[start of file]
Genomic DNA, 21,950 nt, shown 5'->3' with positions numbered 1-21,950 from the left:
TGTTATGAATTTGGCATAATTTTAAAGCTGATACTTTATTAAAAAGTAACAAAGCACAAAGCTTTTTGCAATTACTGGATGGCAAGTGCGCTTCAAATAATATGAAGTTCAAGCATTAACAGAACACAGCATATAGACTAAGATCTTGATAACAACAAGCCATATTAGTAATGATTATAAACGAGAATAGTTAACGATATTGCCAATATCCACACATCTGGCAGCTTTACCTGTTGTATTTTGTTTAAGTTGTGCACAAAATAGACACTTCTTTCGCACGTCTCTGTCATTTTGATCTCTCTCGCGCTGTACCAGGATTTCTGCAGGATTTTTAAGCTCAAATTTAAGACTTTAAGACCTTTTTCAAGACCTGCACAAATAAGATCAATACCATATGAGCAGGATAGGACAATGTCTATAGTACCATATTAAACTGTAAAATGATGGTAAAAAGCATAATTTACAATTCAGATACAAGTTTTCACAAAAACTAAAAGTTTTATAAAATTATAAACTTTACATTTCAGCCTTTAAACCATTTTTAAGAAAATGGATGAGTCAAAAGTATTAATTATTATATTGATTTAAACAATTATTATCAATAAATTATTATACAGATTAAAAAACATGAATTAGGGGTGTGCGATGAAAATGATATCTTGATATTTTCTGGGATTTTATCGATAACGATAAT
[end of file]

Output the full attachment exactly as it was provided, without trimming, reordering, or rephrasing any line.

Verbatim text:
Genomic DNA, 21,950 nt, shown 5'->3' with positions numbered 1-21,950 from the left:
TGTTATGAATTTGGCATAATTTTAAAGCTGATACTTTATTAAAAAGTAACAAAGCACAAAGCTTTTTGCAATTACTGGATGGCAAGTGCGCTTCAAATAATATGAAGTTCAAGCATTAACAGAACACAGCATATAGACTAAGATCTTGATAACAACAAGCCATATTAGTAATGATTATAAACGAGAATAGTTAACGATATTGCCAATATCCACACATCTGGCAGCTTTACCTGTTGTATTTTGTTTAAGTTGTGCACAAAATAGACACTTCTTTCGCACGTCTCTGTCATTTTGATCTCTCTCGCGCTGTACCAGGATTTCTGCAGGATTTTTAAGCTCAAATTTAAGACTTTAAGACCTTTTTCAAGACCTGCACAAATAAGATCAATACCATATGAGCAGGATAGGACAATGTCTATAGTACCATATTAAACTGTAAAATGATGGTAAAAAGCATAATTTACAATTCAGATACAAGTTTTCACAAAAACTAAAAGTTTTATAAAATTATAAACTTTACATTTCAGCCTTTAAACCATTTTTAAGAAAATGGATGAGTCAAAAGTATTAATTATTATATTGATTTAAACAATTATTATCAATAAATTATTATACAGATTAAAAAACATGAATTAGGGGTGTGCGATGAAAATGATATCTTGATATTTTCTGGGATTTTATCGATAACGATAAT